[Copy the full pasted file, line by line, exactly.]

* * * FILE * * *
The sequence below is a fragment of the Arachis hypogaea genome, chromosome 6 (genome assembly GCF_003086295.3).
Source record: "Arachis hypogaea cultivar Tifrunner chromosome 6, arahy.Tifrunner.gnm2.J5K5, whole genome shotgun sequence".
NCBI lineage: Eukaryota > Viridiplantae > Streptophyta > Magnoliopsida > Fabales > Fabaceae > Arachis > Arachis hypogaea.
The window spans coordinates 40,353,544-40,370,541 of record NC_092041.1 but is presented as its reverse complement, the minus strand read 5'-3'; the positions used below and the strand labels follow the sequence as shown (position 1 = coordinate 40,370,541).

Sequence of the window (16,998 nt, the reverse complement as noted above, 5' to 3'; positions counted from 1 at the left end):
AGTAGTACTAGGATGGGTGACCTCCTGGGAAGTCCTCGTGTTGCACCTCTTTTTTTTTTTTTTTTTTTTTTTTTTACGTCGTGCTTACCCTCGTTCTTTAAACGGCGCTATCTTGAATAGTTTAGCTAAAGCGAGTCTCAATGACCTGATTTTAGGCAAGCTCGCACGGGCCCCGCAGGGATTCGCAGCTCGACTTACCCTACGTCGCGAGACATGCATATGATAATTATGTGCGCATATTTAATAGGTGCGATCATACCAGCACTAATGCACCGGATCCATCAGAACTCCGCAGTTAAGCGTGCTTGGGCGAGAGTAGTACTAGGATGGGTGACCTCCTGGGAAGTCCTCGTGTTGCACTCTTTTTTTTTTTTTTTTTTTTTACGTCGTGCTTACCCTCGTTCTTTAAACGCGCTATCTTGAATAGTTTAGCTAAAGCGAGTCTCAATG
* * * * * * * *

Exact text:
The sequence below is a fragment of the Arachis hypogaea genome, chromosome 6 (genome assembly GCF_003086295.3).
Source record: "Arachis hypogaea cultivar Tifrunner chromosome 6, arahy.Tifrunner.gnm2.J5K5, whole genome shotgun sequence".
NCBI lineage: Eukaryota > Viridiplantae > Streptophyta > Magnoliopsida > Fabales > Fabaceae > Arachis > Arachis hypogaea.
The window spans coordinates 40,353,544-40,370,541 of record NC_092041.1 but is presented as its reverse complement, the minus strand read 5'-3'; the positions used below and the strand labels follow the sequence as shown (position 1 = coordinate 40,370,541).

Sequence of the window (16,998 nt, the reverse complement as noted above, 5' to 3'; positions counted from 1 at the left end):
AGTAGTACTAGGATGGGTGACCTCCTGGGAAGTCCTCGTGTTGCACCTCTTTTTTTTTTTTTTTTTTTTTTTTTTACGTCGTGCTTACCCTCGTTCTTTAAACGGCGCTATCTTGAATAGTTTAGCTAAAGCGAGTCTCAATGACCTGATTTTAGGCAAGCTCGCACGGGCCCCGCAGGGATTCGCAGCTCGACTTACCCTACGTCGCGAGACATGCATATGATAATTATGTGCGCATATTTAATAGGTGCGATCATACCAGCACTAATGCACCGGATCCATCAGAACTCCGCAGTTAAGCGTGCTTGGGCGAGAGTAGTACTAGGATGGGTGACCTCCTGGGAAGTCCTCGTGTTGCACTCTTTTTTTTTTTTTTTTTTTTTACGTCGTGCTTACCCTCGTTCTTTAAACGCGCTATCTTGAATAGTTTAGCTAAAGCGAGTCTCAATG